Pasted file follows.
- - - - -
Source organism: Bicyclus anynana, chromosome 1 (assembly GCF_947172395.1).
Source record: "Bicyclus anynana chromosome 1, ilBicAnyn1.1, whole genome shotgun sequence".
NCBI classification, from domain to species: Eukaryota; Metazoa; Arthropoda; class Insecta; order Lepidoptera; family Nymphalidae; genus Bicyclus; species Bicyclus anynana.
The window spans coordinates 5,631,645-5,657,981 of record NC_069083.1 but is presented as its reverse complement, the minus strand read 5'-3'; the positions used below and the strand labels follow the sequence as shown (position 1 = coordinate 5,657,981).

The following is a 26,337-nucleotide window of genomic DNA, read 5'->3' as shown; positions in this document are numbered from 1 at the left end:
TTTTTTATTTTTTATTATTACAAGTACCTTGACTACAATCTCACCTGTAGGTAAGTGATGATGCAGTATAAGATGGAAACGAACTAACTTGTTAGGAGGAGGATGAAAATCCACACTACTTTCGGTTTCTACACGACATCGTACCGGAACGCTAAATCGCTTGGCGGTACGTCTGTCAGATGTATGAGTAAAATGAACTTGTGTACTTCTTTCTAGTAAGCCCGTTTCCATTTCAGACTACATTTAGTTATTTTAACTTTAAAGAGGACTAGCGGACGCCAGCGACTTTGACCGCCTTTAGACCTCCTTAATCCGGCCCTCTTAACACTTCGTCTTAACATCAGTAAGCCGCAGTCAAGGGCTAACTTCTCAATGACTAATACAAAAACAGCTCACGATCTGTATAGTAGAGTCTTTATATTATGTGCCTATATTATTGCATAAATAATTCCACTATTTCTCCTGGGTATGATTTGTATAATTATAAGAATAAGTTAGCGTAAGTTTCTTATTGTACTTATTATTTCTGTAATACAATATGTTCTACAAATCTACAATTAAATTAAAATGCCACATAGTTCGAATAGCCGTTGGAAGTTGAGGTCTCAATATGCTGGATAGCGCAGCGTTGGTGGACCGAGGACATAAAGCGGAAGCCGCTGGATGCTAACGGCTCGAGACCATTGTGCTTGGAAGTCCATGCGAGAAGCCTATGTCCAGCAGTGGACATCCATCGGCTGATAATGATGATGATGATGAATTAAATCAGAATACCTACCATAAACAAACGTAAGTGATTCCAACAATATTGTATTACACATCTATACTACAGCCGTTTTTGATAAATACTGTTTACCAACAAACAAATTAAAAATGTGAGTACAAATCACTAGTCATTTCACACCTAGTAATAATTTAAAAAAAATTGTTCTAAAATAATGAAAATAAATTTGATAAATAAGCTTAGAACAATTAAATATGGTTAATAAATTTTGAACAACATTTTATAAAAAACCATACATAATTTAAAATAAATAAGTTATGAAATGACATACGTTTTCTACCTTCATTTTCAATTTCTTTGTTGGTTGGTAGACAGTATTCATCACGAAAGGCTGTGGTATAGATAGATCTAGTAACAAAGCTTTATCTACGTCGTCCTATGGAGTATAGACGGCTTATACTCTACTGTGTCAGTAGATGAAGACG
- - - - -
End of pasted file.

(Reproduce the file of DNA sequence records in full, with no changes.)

Source organism: Bicyclus anynana, chromosome 1 (assembly GCF_947172395.1).
Source record: "Bicyclus anynana chromosome 1, ilBicAnyn1.1, whole genome shotgun sequence".
NCBI classification, from domain to species: Eukaryota; Metazoa; Arthropoda; class Insecta; order Lepidoptera; family Nymphalidae; genus Bicyclus; species Bicyclus anynana.
The window spans coordinates 5,631,645-5,657,981 of record NC_069083.1 but is presented as its reverse complement, the minus strand read 5'-3'; the positions used below and the strand labels follow the sequence as shown (position 1 = coordinate 5,657,981).

The following is a 26,337-nucleotide window of genomic DNA, read 5'->3' as shown; positions in this document are numbered from 1 at the left end:
TTTTTTATTTTTTATTATTACAAGTACCTTGACTACAATCTCACCTGTAGGTAAGTGATGATGCAGTATAAGATGGAAACGAACTAACTTGTTAGGAGGAGGATGAAAATCCACACTACTTTCGGTTTCTACACGACATCGTACCGGAACGCTAAATCGCTTGGCGGTACGTCTGTCAGATGTATGAGTAAAATGAACTTGTGTACTTCTTTCTAGTAAGCCCGTTTCCATTTCAGACTACATTTAGTTATTTTAACTTTAAAGAGGACTAGCGGACGCCAGCGACTTTGACCGCCTTTAGACCTCCTTAATCCGGCCCTCTTAACACTTCGTCTTAACATCAGTAAGCCGCAGTCAAGGGCTAACTTCTCAATGACTAATACAAAAACAGCTCACGATCTGTATAGTAGAGTCTTTATATTATGTGCCTATATTATTGCATAAATAATTCCACTATTTCTCCTGGGTATGATTTGTATAATTATAAGAATAAGTTAGCGTAAGTTTCTTATTGTACTTATTATTTCTGTAATACAATATGTTCTACAAATCTACAATTAAATTAAAATGCCACATAGTTCGAATAGCCGTTGGAAGTTGAGGTCTCAATATGCTGGATAGCGCAGCGTTGGTGGACCGAGGACATAAAGCGGAAGCCGCTGGATGCTAACGGCTCGAGACCATTGTGCTTGGAAGTCCATGCGAGAAGCCTATGTCCAGCAGTGGACATCCATCGGCTGATAATGATGATGATGATGAATTAAATCAGAATACCTACCATAAACAAACGTAAGTGATTCCAACAATATTGTATTACACATCTATACTACAGCCGTTTTTGATAAATACTGTTTACCAACAAACAAATTAAAAATGTGAGTACAAATCACTAGTCATTTCACACCTAGTAATAATTTAAAAAAAATTGTTCTAAAATAATGAAAATAAATTTGATAAATAAGCTTAGAACAATTAAATATGGTTAATAAATTTTGAACAACATTTTATAAAAAACCATACATAATTTAAAATAAATAAGTTATGAAATGACATACGTTTTCTACCTTCATTTTCAATTTCTTTGTTGGTTGGTAGACAGTATTCATCACGAAAGGCTGTGGTATAGATAGATCTAGTAACAAAGCTTTATCTACGTCGTCCTATGGAGTATAGACGGCTTATACTCTACTGTGTCAGTAGATGAAGACG